Christines's Grief Coaching - Life during and after loss
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Bereavement is the state of loss. Grief is a response to a loss. Although we tend to see the emotional response such as weeping and sadness, it also has physical; not eating or sleeping well, cognitive: can’t seem to focus on the task at hand, behavioural; not wearing any clothes that are associated with the death, social; isolating oneself at home, and philosophical; not attending church like they used to.

Our response to loss is varied and depends on our personality, family, cultural and spiritual and religious beliefs. Grief is unique for everyone and it is also unique for the same person for different losses, example, you will experience grief differently for the death of your partner versus the death of your 96 year old grandmother.

Despite being unique, the grieving person will go through some common experiences but it is how they do that and complete this that is unique.

Shock and numbness usually occurs early in grief and may be a self protective process. This time is accompanied by feelings of unreality and withdrawal; anything that produces an anaesthetizing effect. A person during this time can appear stoic and strong when in actuality they are in shock.

Yearning and searching is when the grieving person is trying to ‘locate’ the lost person but in bereavement the search is fruitless. It can also be referred to as ‘pining’. This is the time where common reactions include feelings or even thoughts of ‘seeing’ the deceased even though intellectually you know this isn’t so. This is all done in an attempt to cognitively and emotionally begin to ‘let go’.

Disorganization and despair is what we usually associate with grieving. It is the mourning, sorrow and pain of being away from the loved person. This process, even though it might wax and wane, can take years. The pain can ease but then can return full force with a situation or an event such as the anniversary of the death. This process must be worked through in whatever way works for the griever. Any attempts to camouflage with medication will only prolong the inevitable.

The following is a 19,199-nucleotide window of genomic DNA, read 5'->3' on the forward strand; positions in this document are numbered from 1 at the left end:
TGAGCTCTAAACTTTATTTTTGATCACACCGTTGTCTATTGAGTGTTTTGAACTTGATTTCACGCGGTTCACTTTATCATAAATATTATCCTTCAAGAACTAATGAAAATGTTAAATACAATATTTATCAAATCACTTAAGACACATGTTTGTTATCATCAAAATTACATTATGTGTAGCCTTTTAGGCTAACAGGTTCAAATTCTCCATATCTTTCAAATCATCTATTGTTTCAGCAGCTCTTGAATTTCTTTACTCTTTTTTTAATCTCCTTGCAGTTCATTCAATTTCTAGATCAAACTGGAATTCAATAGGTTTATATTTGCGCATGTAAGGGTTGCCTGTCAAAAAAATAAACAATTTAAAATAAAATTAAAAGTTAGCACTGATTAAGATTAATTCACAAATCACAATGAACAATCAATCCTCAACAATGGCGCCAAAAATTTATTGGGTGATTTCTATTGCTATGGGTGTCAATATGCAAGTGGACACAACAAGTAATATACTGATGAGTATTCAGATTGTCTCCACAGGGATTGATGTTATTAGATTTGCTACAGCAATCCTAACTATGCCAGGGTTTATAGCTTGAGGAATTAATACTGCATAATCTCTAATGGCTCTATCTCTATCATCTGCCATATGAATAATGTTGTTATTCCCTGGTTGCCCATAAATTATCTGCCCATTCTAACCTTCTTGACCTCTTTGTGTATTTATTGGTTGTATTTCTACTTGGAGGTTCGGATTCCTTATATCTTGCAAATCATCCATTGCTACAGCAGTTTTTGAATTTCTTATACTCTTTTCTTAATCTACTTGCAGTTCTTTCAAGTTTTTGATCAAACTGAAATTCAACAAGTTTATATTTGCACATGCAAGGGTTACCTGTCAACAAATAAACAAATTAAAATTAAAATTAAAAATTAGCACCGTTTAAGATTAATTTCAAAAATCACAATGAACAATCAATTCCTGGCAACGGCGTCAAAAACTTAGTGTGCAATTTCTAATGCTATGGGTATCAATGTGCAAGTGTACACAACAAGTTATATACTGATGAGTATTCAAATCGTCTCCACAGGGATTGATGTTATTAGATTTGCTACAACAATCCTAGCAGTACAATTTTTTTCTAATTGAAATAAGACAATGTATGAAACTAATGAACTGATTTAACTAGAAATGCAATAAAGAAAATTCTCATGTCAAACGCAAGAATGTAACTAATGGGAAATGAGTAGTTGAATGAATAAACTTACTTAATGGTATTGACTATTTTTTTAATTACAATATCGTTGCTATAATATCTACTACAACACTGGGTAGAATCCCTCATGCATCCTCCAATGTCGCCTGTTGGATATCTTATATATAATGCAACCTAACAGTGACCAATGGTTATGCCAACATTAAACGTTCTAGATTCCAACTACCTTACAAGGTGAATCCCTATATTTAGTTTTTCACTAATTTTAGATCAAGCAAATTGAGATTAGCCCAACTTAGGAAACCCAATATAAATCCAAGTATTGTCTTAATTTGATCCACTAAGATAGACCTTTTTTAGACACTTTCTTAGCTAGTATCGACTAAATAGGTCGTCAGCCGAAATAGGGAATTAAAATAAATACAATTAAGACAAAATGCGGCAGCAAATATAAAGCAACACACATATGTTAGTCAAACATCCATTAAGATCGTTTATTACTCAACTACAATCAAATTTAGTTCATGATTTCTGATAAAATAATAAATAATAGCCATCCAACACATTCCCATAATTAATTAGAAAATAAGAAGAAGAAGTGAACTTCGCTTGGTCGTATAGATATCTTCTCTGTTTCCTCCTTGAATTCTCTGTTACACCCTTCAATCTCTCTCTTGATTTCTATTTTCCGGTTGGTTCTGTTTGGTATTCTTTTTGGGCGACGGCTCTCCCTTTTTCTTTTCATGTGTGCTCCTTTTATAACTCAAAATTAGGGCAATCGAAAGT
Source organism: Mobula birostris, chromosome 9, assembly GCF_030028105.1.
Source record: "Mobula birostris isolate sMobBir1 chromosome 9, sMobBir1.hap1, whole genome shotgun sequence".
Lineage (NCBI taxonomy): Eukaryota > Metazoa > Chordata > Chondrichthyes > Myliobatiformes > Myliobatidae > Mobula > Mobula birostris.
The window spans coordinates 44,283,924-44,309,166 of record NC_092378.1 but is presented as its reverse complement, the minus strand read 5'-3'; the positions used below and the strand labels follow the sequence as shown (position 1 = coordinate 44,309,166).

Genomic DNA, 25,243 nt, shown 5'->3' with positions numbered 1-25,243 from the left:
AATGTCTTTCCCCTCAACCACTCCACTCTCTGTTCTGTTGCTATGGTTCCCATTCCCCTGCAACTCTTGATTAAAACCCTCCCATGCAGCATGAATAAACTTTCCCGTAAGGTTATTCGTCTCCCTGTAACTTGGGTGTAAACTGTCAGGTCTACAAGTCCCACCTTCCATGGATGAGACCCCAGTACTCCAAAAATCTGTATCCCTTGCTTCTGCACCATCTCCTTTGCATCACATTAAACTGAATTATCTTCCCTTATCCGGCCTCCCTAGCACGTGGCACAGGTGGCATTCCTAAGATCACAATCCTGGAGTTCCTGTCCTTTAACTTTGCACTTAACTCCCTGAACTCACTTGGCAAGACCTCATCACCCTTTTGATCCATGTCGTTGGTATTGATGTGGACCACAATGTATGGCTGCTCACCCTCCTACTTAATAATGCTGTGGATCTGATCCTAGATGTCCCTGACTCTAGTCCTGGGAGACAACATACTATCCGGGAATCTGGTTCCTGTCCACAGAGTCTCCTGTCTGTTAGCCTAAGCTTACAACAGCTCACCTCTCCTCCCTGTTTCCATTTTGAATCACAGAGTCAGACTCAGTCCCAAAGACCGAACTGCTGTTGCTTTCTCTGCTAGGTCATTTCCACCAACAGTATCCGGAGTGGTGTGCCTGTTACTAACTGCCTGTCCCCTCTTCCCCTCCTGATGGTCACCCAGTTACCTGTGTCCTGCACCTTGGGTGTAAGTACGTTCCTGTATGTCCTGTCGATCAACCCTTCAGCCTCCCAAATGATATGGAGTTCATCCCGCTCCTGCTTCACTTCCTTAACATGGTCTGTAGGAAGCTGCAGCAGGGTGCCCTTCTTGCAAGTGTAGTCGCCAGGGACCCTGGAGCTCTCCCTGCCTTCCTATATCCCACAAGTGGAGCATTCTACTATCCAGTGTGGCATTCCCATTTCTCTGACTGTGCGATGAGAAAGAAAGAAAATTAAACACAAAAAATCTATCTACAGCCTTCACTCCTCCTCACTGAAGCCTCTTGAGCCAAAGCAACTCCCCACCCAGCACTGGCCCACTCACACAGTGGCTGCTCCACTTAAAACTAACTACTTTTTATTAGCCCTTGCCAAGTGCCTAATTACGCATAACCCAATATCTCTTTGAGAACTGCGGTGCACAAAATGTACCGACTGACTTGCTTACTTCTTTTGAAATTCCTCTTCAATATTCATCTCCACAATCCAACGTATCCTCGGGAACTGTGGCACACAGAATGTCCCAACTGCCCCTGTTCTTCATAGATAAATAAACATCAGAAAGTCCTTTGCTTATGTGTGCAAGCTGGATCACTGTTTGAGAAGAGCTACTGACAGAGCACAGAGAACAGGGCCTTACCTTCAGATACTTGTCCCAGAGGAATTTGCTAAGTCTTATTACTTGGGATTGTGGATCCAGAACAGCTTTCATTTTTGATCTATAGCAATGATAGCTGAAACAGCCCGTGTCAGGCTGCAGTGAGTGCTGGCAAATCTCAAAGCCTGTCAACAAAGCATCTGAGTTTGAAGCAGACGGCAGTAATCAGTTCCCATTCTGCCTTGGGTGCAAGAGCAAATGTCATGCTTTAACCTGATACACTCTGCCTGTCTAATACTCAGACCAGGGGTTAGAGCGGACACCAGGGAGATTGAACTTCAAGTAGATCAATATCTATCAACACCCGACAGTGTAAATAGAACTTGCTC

Reorganization is the assimilation of the loss and the redefining of your life without your loved one. Many times for long term partners we identify our life through our partner’s life and to develop new definitions of ‘who we are’ and what our life dreams are is difficult and can take many years if not the rest of your life.

The loss of a partner is one of the most common losses, especially as we age. Many widows and widowers describe the loss as “losing half” of themselves. Most couples have a division of labor where the partner who is dying or has dies was responsible for certain tasks. For me, my partner Bill did all the lawn care, snow removal and wood cutting. I didn’t know how to start the lawn tractor and I didn’t know how to use the wood splitter.

Anticipatory grief is the response to the impending loss of a loved one and recognizing the associated losses in the past, present and future. For me, the past losses occurred as Bill became ill and he couldn’t do some things as before, the present losses occurred when he was hospitalized with his stroke and I became the lead in everything. The future losses were my vision of not being able to live my life dreams if I needed to become a caretaker and the worry of anticipating his actual death. Anticipatory grief is a fairly new concept. With the advances in medicine the time between diagnosis of a terminal illness and death is prolonged. Chronic diseases mean living a life of decreasing quality over a long period of time.

A person in anticipatory grief may be experiencing all of the changes associated with care giving and the associated grief processes. As I said to my doctor: “I feel like I am grieving but he isn’t dead yet”. The grieving person has to walk the fine line of caring and being there for their loved one and not prematurely withdrawing in an attempt to lessen the pain. It is both partners who are grieving and will do the work of death and dying. Unfortunately, for the surviving partner there is no guarantee that once your loved one has died that you will have a shorter period of grief and bereavement because you worked through anticipatory grief.


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